Joanne Coughlan

30 April 2018

No Comments

Nuraghes from prehistoric Sardinian culture

No one can visit Sardinia without becoming aware of the island’s ancient Nuraghes, built between 1500-1200 BC. They are Bronze Age circular towers built with local rock without mortar of any form. We visited the Nuraghe Losa which contains a tall inner chamber that tapers like the bee hive tombs in ancient Greece. Originally it would have had a second chamber above it, and a terrace circling the top of the tower. 

Unfortunately local builders over the centuries have used Nuraghes as a quarry. What survived was buried in soil and bushes. These mounds are slowly being excavated, with an estimated 7,000 Nuraghes in Sardinia. The larger Nuraghes had secondary towers and were surrounded by the circular foundations of huts. The bigger complexes look rather like ancient castles.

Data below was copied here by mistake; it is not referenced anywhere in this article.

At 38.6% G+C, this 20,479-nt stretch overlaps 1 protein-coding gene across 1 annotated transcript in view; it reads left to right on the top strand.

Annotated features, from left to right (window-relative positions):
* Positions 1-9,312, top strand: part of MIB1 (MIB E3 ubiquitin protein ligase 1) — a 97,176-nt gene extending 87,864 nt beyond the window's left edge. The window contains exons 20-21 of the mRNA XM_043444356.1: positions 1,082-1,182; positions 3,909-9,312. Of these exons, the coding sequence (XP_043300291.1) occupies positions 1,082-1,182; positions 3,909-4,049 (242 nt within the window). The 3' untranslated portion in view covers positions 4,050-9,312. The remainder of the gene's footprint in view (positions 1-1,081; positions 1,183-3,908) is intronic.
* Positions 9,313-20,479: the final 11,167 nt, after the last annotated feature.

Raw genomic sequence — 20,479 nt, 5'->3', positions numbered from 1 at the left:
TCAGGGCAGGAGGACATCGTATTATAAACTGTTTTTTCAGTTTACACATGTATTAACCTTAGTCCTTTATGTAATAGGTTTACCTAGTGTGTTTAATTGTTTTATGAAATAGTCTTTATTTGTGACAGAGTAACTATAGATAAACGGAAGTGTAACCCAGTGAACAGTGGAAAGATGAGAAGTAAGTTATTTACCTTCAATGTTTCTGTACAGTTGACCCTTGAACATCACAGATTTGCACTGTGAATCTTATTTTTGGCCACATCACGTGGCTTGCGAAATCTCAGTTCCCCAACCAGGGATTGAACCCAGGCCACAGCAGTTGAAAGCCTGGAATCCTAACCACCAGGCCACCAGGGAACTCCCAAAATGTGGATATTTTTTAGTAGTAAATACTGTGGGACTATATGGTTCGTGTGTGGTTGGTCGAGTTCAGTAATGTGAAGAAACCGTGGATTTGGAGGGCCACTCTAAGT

Where you have villages you also have cemeteries. In the case the Nuragic people they had communal burials once thought to be Giants’ Tombs because of their length. Some speculate that the tombs were built on sites of special power designed to improve well-being. Although one could be sceptical about how such powers could assist the well-being of the dead. 

I have to admit that my lower back felt considerably more flexible after about ten minutes propping up the stone at the false entrance to the tomb.   

Why not take advantage of our of our small group tours to Sardinia including Corsica and Malta.

Blog by Margaret Farrell – One of our regular Blue Dot Travel clients

Tags :